ZPacks Hexamid Solo+Vestibule
Grade: A+
What can I say? I LOVE MY TENT! I slept in it every night except one. I am not a cowboy camper. I don’t like bugs and spiders and ants. Blech. I was always envious of people with uber light tarps until I found this: A fully enclosed, single person tent that doesn’t feel like a coffin and weighs only 1 pound! (inclusive of stakes, guylines, and the manufacturer pole–I don’t use trekking poles). Having a home that is a constant on a long journey like this was very comforting to me. Crawling into my tent every night gave me a sense of calm and happiness.
Pros:   Lightweight
            Fully enclosed
            Easy set up
            Roomy…I have even squeezed another person in there on a different trip
            Well ventilated/minimal condensation issues
Cons:   I wouldn’t want to use this without the vestibule. My experience has been that in heavy rain
there is some splash/drip that comes in around the edges. The vestibule eliminates that issue on
one side so you can snuggle up to that edge if it’s really coming down.
            I haven’t had this out in pouring rain yet. Therefore I can’t say what it would be like in those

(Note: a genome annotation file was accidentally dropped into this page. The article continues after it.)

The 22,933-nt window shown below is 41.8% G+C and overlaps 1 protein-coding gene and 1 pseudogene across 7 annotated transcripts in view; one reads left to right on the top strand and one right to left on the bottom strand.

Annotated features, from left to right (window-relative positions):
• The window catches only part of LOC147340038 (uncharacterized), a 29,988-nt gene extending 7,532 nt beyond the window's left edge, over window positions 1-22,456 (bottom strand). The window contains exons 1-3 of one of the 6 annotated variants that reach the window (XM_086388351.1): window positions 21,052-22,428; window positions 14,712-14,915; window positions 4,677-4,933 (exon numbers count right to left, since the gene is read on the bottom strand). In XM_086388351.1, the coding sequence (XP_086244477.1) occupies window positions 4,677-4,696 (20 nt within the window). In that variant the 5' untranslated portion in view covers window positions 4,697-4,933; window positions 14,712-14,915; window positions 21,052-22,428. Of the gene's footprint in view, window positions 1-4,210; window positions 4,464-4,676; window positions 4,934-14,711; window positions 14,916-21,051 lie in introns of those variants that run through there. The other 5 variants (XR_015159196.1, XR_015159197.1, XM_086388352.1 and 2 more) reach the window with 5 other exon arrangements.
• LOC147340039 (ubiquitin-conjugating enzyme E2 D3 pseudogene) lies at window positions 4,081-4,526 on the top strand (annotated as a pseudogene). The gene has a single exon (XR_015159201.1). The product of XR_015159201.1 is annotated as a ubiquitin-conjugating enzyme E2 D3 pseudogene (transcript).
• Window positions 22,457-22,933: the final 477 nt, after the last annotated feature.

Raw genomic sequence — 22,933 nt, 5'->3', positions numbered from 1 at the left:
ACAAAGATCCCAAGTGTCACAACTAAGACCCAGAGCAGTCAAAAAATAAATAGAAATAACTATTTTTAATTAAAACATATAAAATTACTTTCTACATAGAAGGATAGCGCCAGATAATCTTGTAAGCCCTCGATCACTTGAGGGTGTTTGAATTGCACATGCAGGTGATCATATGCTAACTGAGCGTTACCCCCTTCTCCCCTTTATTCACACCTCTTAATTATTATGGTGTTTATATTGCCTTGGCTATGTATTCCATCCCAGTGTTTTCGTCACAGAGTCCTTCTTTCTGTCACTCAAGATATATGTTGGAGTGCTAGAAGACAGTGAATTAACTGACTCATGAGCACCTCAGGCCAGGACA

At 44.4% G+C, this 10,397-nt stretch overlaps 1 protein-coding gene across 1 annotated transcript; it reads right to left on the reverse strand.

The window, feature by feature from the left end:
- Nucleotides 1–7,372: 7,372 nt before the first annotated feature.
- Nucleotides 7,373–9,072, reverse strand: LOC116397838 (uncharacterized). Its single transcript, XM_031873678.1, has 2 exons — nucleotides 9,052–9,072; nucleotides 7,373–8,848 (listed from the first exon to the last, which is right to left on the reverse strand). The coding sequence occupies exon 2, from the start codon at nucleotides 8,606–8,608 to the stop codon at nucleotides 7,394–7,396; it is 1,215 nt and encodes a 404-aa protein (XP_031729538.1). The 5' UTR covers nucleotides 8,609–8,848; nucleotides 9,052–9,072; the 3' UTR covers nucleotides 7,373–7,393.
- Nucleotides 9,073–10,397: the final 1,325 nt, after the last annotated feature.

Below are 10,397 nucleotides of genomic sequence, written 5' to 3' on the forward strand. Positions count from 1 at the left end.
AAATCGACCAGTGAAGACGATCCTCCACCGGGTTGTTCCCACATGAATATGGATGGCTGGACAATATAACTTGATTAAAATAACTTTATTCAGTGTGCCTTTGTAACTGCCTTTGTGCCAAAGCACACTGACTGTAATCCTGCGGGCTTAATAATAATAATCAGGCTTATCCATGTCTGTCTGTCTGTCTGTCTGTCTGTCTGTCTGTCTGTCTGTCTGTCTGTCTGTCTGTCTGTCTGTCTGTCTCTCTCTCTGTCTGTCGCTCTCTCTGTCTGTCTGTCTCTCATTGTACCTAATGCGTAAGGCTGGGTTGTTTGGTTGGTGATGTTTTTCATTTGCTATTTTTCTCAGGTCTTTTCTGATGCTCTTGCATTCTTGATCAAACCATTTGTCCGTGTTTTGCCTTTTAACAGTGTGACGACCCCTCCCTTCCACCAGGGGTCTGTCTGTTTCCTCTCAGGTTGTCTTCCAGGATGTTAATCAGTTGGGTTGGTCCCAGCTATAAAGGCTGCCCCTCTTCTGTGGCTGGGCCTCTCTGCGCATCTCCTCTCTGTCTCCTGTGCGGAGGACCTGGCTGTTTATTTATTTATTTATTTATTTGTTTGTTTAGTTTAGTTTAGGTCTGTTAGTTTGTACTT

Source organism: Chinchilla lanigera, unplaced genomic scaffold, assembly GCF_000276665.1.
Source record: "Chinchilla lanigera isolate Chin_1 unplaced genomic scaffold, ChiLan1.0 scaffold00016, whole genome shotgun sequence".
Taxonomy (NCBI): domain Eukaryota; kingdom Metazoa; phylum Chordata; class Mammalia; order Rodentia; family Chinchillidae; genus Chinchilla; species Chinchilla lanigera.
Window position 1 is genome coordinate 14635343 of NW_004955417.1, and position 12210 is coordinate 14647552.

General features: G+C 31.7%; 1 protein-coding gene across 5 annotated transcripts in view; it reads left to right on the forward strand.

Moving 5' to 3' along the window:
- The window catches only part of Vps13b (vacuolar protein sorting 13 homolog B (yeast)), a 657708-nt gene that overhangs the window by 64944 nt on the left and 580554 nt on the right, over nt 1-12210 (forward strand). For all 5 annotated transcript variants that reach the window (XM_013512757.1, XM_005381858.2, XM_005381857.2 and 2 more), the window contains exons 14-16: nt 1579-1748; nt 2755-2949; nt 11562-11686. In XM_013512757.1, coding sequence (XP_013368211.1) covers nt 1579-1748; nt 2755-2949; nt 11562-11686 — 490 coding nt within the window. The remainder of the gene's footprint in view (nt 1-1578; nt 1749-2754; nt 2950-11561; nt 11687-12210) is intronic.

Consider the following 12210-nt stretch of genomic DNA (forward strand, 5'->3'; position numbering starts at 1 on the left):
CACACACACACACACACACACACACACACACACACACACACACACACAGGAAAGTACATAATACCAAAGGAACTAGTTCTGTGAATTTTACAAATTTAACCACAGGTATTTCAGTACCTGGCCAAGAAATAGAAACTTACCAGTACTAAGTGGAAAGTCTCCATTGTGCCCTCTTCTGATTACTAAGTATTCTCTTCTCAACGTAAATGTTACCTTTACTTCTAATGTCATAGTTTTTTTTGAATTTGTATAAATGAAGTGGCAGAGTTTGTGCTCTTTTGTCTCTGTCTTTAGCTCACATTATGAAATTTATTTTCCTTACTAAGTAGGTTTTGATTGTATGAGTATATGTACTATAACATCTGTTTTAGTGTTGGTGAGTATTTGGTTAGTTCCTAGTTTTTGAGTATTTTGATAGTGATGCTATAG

conditions. However, if you have in mind a hike like the PCT where foul weather is rare then I
highly recommend it.

Glacier Peak Wilderness

PatagoniaHoudini Jacket
Grade: A+

This jacket was the workhorse of my layering system. I wore it probably 50+ days out of the 60 I was on the trail. It offered excellent protection from everything: sun, cold, wind, bugs, etc. It weighs less than 2oz and packs to the size of a Clif Bar!! Despite constant use it shows no real signs of wear except some discoloration where it was under the pack straps.
Pros:    Extremely light
             Cute color (yes, this matters!)
             Dries in an instant
             Stash pocket
Cons:    None

Northern Terminus

Altra LonePeak (Note: I used the Original, but subsequent models are equally good.)
Grade: A-

I have been running ultras in these shoes for about a year. I love the roomy toe box and the neutral “Zero Drop” sole. These are a more minimal shoe however, and I noticed that on this hike my feet took a serious beating. A shoe with more cushion would have made them much happier, especially in the first 1,000 miles.